Recent MotoGP News
Marc Marquez is living proof that smiles definitely kill. The young phenom’s beaming expressions were a mere layer above the natural killer instincts that just carried him to ultimate MotoGP glory, being crowned as the youngest-ever World Champion after a solid result (third) on his home turf at the season finale in Valencia (Spain). A much-anticipated battle for the Championship with rival and title contender (and fellow Spaniard) Jorge Lorenzo culminated what has been a truly magical, albeit dramatic rookie season. “I feel… I cannot explain what I feel,” said the 20-year-old prodigy, who has already smashed multiple records this season including youngest ever Premier Class race winner, youngest pole-sitter, first rookie Champion since 1978 and more. "It is a dream come true – maybe too early because I did not expect to fight for the championship this year.”
The kid is simply unbelievable. Riding a dream streak of ultra-convincing MotoGP premiere class triumphs in his rookie season, young Spanish phenom, Marc Marquez, is closing in on a World Title following his brilliant display at one of his ‘home tracks’ in Aragon. Coming into race day at the MotoGP of Spain with a hard-earned Pole Position ahead of fellow Spaniard Jorge Lorenzo, Marc topped the long-time dominant rider yet again when it counted – passing him with 10 laps remaining in the race and on to victory. His masterful performance pushed him to 39 points ahead of Lorenzo in the Championship standings with but four events left on the calendar.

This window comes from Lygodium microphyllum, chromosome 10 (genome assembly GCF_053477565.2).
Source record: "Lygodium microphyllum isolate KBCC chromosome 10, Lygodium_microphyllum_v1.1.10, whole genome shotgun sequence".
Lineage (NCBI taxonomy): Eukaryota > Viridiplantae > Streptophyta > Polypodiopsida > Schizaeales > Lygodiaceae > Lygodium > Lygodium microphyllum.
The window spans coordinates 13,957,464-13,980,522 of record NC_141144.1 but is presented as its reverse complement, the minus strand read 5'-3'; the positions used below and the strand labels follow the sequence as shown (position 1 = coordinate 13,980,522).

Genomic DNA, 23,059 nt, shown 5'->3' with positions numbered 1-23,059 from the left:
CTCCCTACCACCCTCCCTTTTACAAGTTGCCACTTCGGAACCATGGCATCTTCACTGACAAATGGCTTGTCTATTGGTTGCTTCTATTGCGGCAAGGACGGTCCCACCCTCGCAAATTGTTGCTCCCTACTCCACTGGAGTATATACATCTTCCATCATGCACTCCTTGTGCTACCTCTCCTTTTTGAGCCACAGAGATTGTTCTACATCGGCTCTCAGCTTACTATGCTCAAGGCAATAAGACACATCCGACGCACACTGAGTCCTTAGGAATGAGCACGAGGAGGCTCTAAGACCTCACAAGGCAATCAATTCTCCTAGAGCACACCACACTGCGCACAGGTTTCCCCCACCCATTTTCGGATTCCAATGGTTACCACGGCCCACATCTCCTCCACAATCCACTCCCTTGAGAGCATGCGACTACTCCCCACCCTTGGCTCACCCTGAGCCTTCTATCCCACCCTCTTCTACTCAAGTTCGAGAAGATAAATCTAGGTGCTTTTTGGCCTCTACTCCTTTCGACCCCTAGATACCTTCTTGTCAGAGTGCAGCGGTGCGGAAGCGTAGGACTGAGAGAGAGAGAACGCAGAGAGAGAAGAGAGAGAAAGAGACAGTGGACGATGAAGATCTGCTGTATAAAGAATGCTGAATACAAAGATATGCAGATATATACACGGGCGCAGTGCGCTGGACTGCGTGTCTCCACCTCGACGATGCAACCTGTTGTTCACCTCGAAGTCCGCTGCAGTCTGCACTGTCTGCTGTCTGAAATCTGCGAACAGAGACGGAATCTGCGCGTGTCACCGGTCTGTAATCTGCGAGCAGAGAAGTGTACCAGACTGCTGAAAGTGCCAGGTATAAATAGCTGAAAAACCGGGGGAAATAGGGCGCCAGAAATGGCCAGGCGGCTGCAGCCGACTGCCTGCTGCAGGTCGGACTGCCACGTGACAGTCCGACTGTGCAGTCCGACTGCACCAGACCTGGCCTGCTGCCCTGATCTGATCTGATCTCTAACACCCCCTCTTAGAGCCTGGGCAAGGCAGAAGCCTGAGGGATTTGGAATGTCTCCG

Marc Marquez is the real deal. Sure, the humble Spanish phenom may be inclined to play down the fact that he holds a 16-point lead in the Championship standings as a MotoGP rookie. Or the fact the fact that he’s on the heels of three recent victories (the most recent coming at Laguna Seca in Northern California – where he became the first rookie to have ever triumphed at the track). He’s the youngest ever to tally back-to-back wins, by the way. Marc’s quick to point out that the absences and injuries of fellow Spanish superstars like Dani Pedrosa and Jorge Lorenzo allowed him chances to win – and that their presence may have altered the results. But he also noticeably omits the fact that his first-ever victory, coming at the inaugural Grand Prix of the Americas in Austin (Texas), was achieved by convincingly outgunning his childhood hero (and fellow Oakley superstar), Valentino Rossi, who’s finally found his form after a couple of tough years with Ducati.